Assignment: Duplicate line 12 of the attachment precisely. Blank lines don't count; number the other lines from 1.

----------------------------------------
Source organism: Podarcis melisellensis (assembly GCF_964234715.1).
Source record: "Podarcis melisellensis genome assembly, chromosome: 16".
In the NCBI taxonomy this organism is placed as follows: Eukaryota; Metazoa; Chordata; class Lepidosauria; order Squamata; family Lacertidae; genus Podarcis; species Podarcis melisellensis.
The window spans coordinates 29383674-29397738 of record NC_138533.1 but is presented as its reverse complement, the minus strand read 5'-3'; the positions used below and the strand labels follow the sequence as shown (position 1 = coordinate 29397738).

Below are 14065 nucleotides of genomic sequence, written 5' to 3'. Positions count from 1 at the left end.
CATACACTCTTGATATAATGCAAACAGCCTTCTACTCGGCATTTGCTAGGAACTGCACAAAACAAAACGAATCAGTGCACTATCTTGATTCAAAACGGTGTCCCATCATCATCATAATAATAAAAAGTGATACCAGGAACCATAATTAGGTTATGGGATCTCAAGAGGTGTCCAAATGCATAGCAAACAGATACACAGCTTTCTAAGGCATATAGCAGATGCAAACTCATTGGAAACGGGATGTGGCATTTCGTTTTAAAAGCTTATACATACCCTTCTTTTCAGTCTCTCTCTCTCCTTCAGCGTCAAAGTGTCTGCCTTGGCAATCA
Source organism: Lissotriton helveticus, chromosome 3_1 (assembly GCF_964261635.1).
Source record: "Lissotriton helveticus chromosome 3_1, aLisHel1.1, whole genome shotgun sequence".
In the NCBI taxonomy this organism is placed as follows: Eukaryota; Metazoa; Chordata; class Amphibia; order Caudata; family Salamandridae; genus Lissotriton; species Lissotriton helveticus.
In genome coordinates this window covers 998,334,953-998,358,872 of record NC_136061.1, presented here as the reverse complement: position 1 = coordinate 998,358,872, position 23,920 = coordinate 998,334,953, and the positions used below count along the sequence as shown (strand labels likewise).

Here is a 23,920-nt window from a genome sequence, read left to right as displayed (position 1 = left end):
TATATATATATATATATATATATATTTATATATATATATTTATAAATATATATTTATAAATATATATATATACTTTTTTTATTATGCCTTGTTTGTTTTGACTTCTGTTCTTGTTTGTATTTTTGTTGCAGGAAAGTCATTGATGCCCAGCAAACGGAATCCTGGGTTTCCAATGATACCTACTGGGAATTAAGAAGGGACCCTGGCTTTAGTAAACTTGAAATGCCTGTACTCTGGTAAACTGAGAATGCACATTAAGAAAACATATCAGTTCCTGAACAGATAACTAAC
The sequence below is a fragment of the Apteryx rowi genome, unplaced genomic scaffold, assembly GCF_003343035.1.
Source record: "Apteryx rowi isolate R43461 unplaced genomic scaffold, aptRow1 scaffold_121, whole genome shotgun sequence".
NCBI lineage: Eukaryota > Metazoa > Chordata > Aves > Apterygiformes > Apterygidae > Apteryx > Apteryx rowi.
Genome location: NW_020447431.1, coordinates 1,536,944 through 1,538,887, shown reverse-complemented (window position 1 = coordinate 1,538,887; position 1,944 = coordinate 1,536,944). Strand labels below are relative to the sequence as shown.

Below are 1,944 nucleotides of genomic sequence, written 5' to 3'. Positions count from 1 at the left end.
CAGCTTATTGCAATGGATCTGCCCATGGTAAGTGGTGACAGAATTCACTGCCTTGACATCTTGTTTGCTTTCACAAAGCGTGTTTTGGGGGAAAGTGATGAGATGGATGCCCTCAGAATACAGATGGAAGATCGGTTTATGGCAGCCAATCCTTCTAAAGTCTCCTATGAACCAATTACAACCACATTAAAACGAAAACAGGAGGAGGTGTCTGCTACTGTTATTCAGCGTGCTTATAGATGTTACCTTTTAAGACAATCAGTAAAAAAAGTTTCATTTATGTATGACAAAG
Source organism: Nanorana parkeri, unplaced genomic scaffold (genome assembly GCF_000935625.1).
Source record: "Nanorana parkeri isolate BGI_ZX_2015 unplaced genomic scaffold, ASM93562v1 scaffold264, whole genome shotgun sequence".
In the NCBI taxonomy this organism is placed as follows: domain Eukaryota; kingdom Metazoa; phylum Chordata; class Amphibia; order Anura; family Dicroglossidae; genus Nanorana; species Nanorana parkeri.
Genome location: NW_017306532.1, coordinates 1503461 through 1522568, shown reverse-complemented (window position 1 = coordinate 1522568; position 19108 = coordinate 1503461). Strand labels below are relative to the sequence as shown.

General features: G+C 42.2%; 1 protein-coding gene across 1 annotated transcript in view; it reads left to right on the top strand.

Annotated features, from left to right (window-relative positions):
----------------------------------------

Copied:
TATATATATATATATATATATATATTTATATATATATATTTATAAATATATATTTATAAATATATATATATACTTTTTTTATTATGCCTTGTTTGTTTTGACTTCTGTTCTTGTTTGTATTTTTGTTGCAGGAAAGTCATTGATGCCCAGCAAACGGAATCCTGGGTTTCCAATGATACCTACTGGGAATTAAGAAGGGACCCTGGCTTTAGTAAACTTGAAATGCCTGTACTCTGGTAAACTGAGAATGCACATTAAGAAAACATATCAGTTCCTGAACAGATAACTAAC